The Goethe Institut in Colombo was the venue for the first phase of the three-day “Music Matters Festival 2016”. The “concert” or more particularly, presentation, was in the modest space of the Goethe Hall, and happened to draw an equally modest number of aficionados. The term, ‘experimental’ has been employed in offering a categorical definition [...]

The Sunday Times Sri Lanka

Stirring the same pot?


The Goethe Institut in Colombo was the venue for the first phase of the three-day “Music Matters Festival 2016”. The “concert” or more particularly, presentation, was in the modest space of the Goethe Hall, and happened to draw an equally modest number of aficionados.

The term, ‘experimental’ has been employed in offering a categorical definition for its rationale. The featured players were from Germany, New Zealand and Sri Lanka. All, with their arsenal of instruments, wares and electronics, pushed the ‘envelope’ in creating, shaping and sculpting an ambient experience, more as ‘sound artistes’ than players travelling the path of musical composition, though, the ‘creation’ was of a spontaneous process derived from the spirit of improvisation. The moment and the space, influenced the soundscape’s confluence and direction.

Bassist Sebastian Gramss extracted manifold responses, vibrations, protestations, and sensations on his instrument using arco and also pizzicato, and stopping the strings in innovative ways, including his chin in generating harmonics and pulses. At times using two bows in eliciting extraordinary sounds, quite at variance with the traditional broad and sonorous tonality and nuance associated with the bass-viol.

Also from Berlin was Miako Klein who played two woodwind instruments, recorders which are not familiar to most, in fact, I have not personally been acquainted with the contra-bass recorder. But she began with a baritone recorder. Her performance was in conjunction with the electromagnetic pulse and tone generation by the avowedly “only Lankan sound artiste” Isuru Kumarasinghe. The recorders were necessarily amplified using a microphone. Isuru was at his laptop and effects console connected to an amp. Miako also creates an ambient music or a series of controlled tones employing un-customary techniques both in breathing, exhalation and execution imposed on the finger-holes. At first, waves of ‘electronic noise’ established the soundscape for the meandering subtle tones of the recorder. Progressively, the intensity of the waves turned to pulses and subtle distortions, which yielded contrasting dissonance with the long tones (notes) from the recorder, at times ethereal, even as Miako displayed her mastery of circular breathing.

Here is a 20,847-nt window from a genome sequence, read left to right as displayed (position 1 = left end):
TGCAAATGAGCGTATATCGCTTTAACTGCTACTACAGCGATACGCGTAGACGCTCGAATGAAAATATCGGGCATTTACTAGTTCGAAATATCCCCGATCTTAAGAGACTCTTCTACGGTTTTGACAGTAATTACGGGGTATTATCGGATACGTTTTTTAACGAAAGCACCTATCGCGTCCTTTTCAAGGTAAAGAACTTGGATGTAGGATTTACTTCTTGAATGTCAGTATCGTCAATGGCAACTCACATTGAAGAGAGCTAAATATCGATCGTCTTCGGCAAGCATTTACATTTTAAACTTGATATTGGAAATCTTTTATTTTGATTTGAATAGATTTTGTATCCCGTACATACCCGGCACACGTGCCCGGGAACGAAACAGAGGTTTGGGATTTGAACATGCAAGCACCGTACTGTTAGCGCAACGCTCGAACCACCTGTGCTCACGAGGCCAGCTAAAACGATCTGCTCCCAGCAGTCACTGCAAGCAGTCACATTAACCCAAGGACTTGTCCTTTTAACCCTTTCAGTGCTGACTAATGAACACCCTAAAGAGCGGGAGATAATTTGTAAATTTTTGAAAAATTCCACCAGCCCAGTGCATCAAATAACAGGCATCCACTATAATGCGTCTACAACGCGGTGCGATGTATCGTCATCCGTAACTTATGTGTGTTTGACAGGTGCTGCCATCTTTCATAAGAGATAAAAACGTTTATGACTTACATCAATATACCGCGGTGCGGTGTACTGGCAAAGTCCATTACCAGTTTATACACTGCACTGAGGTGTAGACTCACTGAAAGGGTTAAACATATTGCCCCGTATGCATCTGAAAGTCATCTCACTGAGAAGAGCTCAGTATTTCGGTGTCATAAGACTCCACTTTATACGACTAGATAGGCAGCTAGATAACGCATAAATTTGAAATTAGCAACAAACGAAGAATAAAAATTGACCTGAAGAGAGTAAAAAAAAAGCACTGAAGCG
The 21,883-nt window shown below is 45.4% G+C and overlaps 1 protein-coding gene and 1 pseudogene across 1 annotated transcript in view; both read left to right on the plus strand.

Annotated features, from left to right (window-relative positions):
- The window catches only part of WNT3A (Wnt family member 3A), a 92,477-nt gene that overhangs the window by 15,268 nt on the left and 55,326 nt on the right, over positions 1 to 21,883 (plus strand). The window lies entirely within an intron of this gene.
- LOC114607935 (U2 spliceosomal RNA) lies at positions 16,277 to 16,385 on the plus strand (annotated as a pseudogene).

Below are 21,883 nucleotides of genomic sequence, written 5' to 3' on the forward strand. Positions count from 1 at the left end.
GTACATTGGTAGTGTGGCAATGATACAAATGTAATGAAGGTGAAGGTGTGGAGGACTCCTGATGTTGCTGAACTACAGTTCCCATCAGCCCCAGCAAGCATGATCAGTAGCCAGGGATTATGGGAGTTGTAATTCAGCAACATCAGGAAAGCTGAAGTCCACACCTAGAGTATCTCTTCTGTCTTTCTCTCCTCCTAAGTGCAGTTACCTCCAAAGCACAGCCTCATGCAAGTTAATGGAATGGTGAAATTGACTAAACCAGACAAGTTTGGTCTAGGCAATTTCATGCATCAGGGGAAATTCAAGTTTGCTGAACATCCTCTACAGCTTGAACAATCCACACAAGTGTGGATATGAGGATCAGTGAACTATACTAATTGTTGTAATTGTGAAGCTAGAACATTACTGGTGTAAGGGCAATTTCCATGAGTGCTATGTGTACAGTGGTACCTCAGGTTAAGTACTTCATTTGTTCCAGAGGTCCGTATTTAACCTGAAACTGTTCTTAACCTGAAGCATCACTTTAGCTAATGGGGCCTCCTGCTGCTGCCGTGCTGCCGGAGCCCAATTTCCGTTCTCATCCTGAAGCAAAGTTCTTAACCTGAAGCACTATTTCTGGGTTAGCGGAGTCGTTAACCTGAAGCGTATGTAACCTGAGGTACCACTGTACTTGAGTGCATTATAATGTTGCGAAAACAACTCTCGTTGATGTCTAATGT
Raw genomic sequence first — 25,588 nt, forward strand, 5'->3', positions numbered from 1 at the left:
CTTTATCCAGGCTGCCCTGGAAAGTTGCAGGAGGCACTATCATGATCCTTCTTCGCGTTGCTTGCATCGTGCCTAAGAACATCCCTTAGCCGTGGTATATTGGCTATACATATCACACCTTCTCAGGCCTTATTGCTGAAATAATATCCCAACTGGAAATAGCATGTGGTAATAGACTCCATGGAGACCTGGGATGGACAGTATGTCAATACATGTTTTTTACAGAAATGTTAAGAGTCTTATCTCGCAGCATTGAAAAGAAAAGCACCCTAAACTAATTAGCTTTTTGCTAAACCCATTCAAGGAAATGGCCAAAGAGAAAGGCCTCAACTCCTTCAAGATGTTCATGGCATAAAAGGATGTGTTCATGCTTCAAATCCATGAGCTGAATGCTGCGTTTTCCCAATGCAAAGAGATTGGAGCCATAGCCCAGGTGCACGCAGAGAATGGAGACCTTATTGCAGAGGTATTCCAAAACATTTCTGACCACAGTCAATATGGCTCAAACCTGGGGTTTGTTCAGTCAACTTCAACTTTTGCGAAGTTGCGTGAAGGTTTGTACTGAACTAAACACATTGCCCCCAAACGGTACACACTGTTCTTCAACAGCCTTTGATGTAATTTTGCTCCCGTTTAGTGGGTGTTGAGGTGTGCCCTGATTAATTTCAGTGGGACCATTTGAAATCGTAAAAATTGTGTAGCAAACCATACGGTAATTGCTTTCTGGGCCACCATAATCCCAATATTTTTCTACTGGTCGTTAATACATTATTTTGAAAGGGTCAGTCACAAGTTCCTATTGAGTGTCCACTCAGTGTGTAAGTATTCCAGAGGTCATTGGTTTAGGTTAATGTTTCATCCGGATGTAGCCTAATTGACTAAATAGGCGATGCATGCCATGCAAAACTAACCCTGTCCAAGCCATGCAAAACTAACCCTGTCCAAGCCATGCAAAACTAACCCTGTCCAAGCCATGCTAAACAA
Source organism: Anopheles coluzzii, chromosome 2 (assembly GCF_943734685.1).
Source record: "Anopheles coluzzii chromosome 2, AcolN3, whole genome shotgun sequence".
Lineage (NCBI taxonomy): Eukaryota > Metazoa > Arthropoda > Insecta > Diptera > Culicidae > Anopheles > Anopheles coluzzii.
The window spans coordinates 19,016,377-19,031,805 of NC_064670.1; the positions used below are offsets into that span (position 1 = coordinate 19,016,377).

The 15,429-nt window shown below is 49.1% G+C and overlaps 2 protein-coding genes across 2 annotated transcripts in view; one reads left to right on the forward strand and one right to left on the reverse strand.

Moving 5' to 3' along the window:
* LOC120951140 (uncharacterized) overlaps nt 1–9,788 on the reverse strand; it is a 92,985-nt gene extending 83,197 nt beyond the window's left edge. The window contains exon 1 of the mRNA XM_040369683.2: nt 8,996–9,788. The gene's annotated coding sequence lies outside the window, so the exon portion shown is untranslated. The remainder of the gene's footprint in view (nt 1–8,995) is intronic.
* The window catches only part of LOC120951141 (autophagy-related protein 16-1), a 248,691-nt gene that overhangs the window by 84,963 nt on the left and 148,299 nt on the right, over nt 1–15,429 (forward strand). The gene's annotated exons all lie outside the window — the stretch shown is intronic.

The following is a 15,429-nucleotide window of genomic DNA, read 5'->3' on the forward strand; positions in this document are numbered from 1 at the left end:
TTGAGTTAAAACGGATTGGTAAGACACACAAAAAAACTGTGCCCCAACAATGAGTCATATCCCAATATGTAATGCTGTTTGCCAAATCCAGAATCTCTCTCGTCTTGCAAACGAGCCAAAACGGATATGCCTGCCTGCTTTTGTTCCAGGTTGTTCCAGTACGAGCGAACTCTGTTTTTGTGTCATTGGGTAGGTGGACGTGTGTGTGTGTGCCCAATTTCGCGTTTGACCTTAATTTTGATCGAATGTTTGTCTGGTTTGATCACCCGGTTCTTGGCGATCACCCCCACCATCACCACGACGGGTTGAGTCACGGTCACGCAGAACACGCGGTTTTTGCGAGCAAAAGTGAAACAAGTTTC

Her second venture was with the unusually configured woodwind, the contra-bass recorder. The tone elicited from that recorder is almost subterranean and near inaudible. Her execution in the improv-space was similar in approach as her first departure. Isuru at his console responded, as well as creatively intervening upon the sublime ‘rumble’ emanating from her woodwind.

Misha Marks, a New Zealander resident in Mexico sculpted a different set of sound verities, generated from an amplified prepared-guitar (Spanish), yards of slim PVC ribbons and violin bow (or was it a bass-viol bow?), clockwork drummer-boy toys wound and released on cue, and also a tenor horn (not exactly a euphonium) on which he used both the usual cup mouthpiece as well as attaching a saxophone reed mouthpiece. Some unusual tonal effects were derived from wood stops and also eight inch nail-wire pieces fitted under the strings. Water poured in a tiny receptacle fixed atop the drummer-boy toys was used to alter the notes emanating from the clockwork thing banging on the metal receptacle…..the visual sense was that of observing an alchemist at his craft. Pulse, rhythm nor tune was conspicuously present through the exercise, but a multilayering of sounds and subsets of sound impulses was the resultant. The tenor horn was not used for anymore than generating a flatulent insistence in the background, while the prepared-guitar remained the focal tone-point. [It was evident Mr. Marks is not a virtuoso horn player]. The audience was invited to ‘feel’ the experience and not necessarily be entertained by the ‘song’.